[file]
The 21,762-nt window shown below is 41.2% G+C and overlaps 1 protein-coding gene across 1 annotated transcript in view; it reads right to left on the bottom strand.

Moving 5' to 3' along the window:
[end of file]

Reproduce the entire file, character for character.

The 21,762-nt window shown below is 41.2% G+C and overlaps 1 protein-coding gene across 1 annotated transcript in view; it reads right to left on the bottom strand.

Moving 5' to 3' along the window: